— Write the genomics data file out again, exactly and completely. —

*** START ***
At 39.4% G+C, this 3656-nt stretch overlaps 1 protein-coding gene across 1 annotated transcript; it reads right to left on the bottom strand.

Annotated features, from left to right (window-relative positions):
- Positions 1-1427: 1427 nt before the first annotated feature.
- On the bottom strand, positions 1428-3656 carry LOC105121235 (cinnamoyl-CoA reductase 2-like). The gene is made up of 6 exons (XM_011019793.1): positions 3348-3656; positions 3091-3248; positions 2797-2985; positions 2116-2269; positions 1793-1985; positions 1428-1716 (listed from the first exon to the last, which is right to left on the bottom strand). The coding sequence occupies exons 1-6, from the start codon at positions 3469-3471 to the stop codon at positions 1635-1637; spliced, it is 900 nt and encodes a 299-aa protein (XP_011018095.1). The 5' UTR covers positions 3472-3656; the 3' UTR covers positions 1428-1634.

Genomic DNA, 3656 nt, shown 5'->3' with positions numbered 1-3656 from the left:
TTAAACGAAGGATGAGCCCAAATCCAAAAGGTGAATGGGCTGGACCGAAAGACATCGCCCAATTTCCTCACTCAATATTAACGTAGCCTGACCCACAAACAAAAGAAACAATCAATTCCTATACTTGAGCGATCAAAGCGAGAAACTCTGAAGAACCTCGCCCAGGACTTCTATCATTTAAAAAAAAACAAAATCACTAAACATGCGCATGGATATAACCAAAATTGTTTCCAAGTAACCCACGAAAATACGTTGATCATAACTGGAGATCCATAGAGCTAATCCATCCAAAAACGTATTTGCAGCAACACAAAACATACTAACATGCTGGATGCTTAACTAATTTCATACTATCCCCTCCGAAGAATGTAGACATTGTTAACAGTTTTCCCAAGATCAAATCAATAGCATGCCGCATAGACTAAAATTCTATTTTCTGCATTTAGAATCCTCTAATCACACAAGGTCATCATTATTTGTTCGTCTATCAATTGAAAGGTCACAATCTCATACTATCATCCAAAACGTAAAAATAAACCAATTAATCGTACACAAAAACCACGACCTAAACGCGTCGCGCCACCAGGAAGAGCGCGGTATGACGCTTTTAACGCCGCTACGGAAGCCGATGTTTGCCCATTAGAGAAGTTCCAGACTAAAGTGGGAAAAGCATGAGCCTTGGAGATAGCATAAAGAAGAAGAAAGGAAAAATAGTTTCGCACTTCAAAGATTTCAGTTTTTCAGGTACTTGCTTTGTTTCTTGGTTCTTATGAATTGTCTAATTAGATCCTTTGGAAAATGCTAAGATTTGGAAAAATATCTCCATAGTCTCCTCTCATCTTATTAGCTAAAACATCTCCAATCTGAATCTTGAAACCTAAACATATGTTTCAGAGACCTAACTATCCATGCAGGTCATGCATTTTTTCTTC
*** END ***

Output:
At 39.4% G+C, this 3656-nt stretch overlaps 1 protein-coding gene across 1 annotated transcript; it reads right to left on the bottom strand.

Annotated features, from left to right (window-relative positions):
- Positions 1-1427: 1427 nt before the first annotated feature.
- On the bottom strand, positions 1428-3656 carry LOC105121235 (cinnamoyl-CoA reductase 2-like). The gene is made up of 6 exons (XM_011019793.1): positions 3348-3656; positions 3091-3248; positions 2797-2985; positions 2116-2269; positions 1793-1985; positions 1428-1716 (listed from the first exon to the last, which is right to left on the bottom strand). The coding sequence occupies exons 1-6, from the start codon at positions 3469-3471 to the stop codon at positions 1635-1637; spliced, it is 900 nt and encodes a 299-aa protein (XP_011018095.1). The 5' UTR covers positions 3472-3656; the 3' UTR covers positions 1428-1634.

Genomic DNA, 3656 nt, shown 5'->3' with positions numbered 1-3656 from the left:
TTAAACGAAGGATGAGCCCAAATCCAAAAGGTGAATGGGCTGGACCGAAAGACATCGCCCAATTTCCTCACTCAATATTAACGTAGCCTGACCCACAAACAAAAGAAACAATCAATTCCTATACTTGAGCGATCAAAGCGAGAAACTCTGAAGAACCTCGCCCAGGACTTCTATCATTTAAAAAAAAACAAAATCACTAAACATGCGCATGGATATAACCAAAATTGTTTCCAAGTAACCCACGAAAATACGTTGATCATAACTGGAGATCCATAGAGCTAATCCATCCAAAAACGTATTTGCAGCAACACAAAACATACTAACATGCTGGATGCTTAACTAATTTCATACTATCCCCTCCGAAGAATGTAGACATTGTTAACAGTTTTCCCAAGATCAAATCAATAGCATGCCGCATAGACTAAAATTCTATTTTCTGCATTTAGAATCCTCTAATCACACAAGGTCATCATTATTTGTTCGTCTATCAATTGAAAGGTCACAATCTCATACTATCATCCAAAACGTAAAAATAAACCAATTAATCGTACACAAAAACCACGACCTAAACGCGTCGCGCCACCAGGAAGAGCGCGGTATGACGCTTTTAACGCCGCTACGGAAGCCGATGTTTGCCCATTAGAGAAGTTCCAGACTAAAGTGGGAAAAGCATGAGCCTTGGAGATAGCATAAAGAAGAAGAAAGGAAAAATAGTTTCGCACTTCAAAGATTTCAGTTTTTCAGGTACTTGCTTTGTTTCTTGGTTCTTATGAATTGTCTAATTAGATCCTTTGGAAAATGCTAAGATTTGGAAAAATATCTCCATAGTCTCCTCTCATCTTATTAGCTAAAACATCTCCAATCTGAATCTTGAAACCTAAACATATGTTTCAGAGACCTAACTATCCATGCAGGTCATGCATTTTTTCTTC